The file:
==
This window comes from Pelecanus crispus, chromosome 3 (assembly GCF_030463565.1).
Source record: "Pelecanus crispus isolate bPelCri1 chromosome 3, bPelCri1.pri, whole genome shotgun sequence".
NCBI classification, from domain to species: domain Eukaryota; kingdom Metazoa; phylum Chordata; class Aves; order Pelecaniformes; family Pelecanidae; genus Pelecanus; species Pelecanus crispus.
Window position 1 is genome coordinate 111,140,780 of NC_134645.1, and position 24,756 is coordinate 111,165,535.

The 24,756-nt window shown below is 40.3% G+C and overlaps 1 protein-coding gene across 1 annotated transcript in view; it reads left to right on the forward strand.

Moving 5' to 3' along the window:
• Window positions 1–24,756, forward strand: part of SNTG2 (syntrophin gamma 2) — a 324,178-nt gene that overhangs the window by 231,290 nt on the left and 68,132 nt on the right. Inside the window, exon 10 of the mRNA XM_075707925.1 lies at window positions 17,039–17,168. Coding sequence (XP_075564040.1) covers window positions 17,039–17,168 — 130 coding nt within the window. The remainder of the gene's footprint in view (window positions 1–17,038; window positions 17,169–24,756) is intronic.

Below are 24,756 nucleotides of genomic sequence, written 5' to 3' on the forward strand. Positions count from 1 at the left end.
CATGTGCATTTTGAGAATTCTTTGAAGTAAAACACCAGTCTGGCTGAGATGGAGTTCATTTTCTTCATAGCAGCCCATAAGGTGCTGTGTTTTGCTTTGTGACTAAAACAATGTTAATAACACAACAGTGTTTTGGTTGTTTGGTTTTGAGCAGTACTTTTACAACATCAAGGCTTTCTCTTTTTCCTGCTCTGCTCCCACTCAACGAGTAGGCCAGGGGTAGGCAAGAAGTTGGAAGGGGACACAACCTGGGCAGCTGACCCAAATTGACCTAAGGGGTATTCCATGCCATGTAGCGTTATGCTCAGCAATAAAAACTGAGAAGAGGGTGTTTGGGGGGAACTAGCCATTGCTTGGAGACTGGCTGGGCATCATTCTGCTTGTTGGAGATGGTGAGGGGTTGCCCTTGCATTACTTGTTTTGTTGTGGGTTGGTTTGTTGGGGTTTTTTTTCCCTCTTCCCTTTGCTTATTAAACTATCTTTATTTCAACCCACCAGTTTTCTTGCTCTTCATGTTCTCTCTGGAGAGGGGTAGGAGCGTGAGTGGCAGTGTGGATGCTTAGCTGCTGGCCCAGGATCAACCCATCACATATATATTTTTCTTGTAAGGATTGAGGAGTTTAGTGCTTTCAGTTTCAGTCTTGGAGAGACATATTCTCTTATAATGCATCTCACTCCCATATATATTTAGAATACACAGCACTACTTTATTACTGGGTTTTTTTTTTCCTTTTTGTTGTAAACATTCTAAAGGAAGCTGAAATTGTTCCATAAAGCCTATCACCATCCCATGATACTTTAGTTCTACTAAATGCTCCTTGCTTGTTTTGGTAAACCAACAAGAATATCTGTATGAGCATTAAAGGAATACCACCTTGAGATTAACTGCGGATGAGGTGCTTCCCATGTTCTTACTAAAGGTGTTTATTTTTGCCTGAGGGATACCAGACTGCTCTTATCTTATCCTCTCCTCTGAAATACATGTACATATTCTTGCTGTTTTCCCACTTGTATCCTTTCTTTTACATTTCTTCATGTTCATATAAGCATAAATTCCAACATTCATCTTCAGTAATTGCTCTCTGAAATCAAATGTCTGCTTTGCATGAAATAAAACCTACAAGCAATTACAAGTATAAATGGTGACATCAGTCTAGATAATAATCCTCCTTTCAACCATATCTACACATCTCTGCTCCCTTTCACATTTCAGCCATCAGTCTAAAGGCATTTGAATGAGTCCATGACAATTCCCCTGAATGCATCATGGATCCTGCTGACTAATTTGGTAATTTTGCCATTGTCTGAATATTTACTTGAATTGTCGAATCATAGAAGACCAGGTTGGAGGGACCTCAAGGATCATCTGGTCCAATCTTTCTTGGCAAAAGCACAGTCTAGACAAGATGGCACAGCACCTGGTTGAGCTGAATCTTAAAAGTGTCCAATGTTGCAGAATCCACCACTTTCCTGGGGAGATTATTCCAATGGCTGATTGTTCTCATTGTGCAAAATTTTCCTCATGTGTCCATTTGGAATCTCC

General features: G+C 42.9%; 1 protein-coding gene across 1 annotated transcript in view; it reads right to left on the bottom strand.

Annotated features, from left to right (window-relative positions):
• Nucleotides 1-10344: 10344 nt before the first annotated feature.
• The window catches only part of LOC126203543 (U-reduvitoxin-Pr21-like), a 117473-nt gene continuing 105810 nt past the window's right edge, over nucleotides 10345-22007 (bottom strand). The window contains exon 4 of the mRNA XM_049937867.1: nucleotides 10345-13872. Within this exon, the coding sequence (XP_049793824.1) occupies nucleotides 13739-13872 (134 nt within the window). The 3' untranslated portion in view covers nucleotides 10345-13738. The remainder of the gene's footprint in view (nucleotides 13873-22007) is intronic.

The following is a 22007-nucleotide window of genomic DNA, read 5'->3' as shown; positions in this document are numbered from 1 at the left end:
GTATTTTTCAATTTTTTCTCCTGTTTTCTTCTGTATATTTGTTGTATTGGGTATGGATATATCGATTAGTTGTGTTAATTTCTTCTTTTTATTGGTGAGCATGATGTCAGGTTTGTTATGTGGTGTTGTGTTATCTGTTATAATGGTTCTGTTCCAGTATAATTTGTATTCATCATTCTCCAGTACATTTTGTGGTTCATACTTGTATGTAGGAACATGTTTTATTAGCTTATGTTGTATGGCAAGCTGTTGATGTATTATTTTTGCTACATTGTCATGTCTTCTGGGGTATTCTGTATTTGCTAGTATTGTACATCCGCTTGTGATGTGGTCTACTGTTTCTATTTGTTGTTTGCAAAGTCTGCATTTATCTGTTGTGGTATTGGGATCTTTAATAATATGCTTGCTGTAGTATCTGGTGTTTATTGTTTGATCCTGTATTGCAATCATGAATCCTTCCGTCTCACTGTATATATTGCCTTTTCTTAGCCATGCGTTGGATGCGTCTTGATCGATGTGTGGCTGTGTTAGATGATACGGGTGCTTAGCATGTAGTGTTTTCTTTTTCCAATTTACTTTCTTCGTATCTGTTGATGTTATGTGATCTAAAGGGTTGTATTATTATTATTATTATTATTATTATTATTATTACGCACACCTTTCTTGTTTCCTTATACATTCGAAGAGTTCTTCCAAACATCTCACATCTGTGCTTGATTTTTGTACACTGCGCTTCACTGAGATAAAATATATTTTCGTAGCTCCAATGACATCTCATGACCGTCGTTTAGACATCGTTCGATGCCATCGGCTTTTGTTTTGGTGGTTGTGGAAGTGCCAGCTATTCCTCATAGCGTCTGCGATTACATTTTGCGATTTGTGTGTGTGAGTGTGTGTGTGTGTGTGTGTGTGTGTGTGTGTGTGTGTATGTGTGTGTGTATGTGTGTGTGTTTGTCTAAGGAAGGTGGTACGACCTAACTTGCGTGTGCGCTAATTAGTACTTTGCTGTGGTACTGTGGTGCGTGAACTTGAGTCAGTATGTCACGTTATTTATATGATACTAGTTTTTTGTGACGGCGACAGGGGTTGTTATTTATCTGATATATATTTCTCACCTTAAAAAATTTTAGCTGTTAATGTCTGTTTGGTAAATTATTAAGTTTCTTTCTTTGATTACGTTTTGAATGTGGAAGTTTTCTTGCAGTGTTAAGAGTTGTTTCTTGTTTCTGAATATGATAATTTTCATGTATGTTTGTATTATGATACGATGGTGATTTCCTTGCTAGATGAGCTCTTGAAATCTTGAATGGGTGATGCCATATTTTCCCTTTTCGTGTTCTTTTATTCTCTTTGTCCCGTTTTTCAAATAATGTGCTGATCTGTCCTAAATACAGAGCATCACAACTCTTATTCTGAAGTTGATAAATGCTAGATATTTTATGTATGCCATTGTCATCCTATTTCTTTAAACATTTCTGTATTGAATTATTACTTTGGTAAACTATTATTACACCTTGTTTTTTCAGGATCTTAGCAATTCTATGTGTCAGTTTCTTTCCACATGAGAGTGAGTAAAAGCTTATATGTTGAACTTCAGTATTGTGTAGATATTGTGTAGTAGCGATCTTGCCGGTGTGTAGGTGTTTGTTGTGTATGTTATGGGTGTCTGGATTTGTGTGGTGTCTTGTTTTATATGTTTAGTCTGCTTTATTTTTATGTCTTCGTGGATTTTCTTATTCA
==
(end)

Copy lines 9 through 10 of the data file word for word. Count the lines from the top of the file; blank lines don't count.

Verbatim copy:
CATGTGCATTTTGAGAATTCTTTGAAGTAAAACACCAGTCTGGCTGAGATGGAGTTCATTTTCTTCATAGCAGCCCATAAGGTGCTGTGTTTTGCTTTGTGACTAAAACAATGTTAATAACACAACAGTGTTTTGGTTGTTTGGTTTTGAGCAGTACTTTTACAACATCAAGGCTTTCTCTTTTTCCTGCTCTGCTCCCACTCAACGAGTAGGCCAGGGGTAGGCAAGAAGTTGGAAGGGGACACAACCTGGGCAGCTGACCCAAATTGACCTAAGGGGTATTCCATGCCATGTAGCGTTATGCTCAGCAATAAAAACTGAGAAGAGGGTGTTTGGGGGGAACTAGCCATTGCTTGGAGACTGGCTGGGCATCATTCTGCTTGTTGGAGATGGTGAGGGGTTGCCCTTGCATTACTTGTTTTGTTGTGGGTTGGTTTGTTGGGGTTTTTTTTCCCTCTTCCCTTTGCTTATTAAACTATCTTTATTTCAACCCACCAGTTTTCTTGCTCTTCATGTTCTCTCTGGAGAGGGGTAGGAGCGTGAGTGGCAGTGTGGATGCTTAGCTGCTGGCCCAGGATCAACCCATCACATATATATTTTTCTTGTAAGGATTGAGGAGTTTAGTGCTTTCAGTTTCAGTCTTGGAGAGACATATTCTCTTATAATGCATCTCACTCCCATATATATTTAGAATACACAGCACTACTTTATTACTGGGTTTTTTTTTTCCTTTTTGTTGTAAACATTCTAAAGGAAGCTGAAATTGTTCCATAAAGCCTATCACCATCCCATGATACTTTAGTTCTACTAAATGCTCCTTGCTTGTTTTGGTAAACCAACAAGAATATCTGTATGAGCATTAAAGGAATACCACCTTGAGATTAACTGCGGATGAGGTGCTTCCCATGTTCTTACTAAAGGTGTTTATTTTTGCCTGAGGGATACCAGACTGCTCTTATCTTATCCTCTCCTCTGAAATACATGTACATATTCTTGCTGTTTTCCCACTTGTATCCTTTCTTTTACATTTCTTCATGTTCATATAAGCATAAATTCCAACATTCATCTTCAGTAATTGCTCTCTGAAATCAAATGTCTGCTTTGCATGAAATAAAACCTACAAGCAATTACAAGTATAAATGGTGACATCAGTCTAGATAATAATCCTCCTTTCAACCATATCTACACATCTCTGCTCCCTTTCACATTTCAGCCATCAGTCTAAAGGCATTTGAATGAGTCCATGACAATTCCCCTGAATGCATCATGGATCCTGCTGACTAATTTGGTAATTTTGCCATTGTCTGAATATTTACTTGAATTGTCGAATCATAGAAGACCAGGTTGGAGGGACCTCAAGGATCATCTGGTCCAATCTTTCTTGGCAAAAGCACAGTCTAGACAAGATGGCACAGCACCTGGTTGAGCTGAATCTTAAAAGTGTCCAATGTTGCAGAATCCACCACTTTCCTGGGGAGATTATTCCAATGGCTGATTGTTCTCATTGTGCAAAATTTTCCTCATGTGTCCATTTGGAATCTCC

General features: G+C 42.9%; 1 protein-coding gene across 1 annotated transcript in view; it reads right to left on the bottom strand.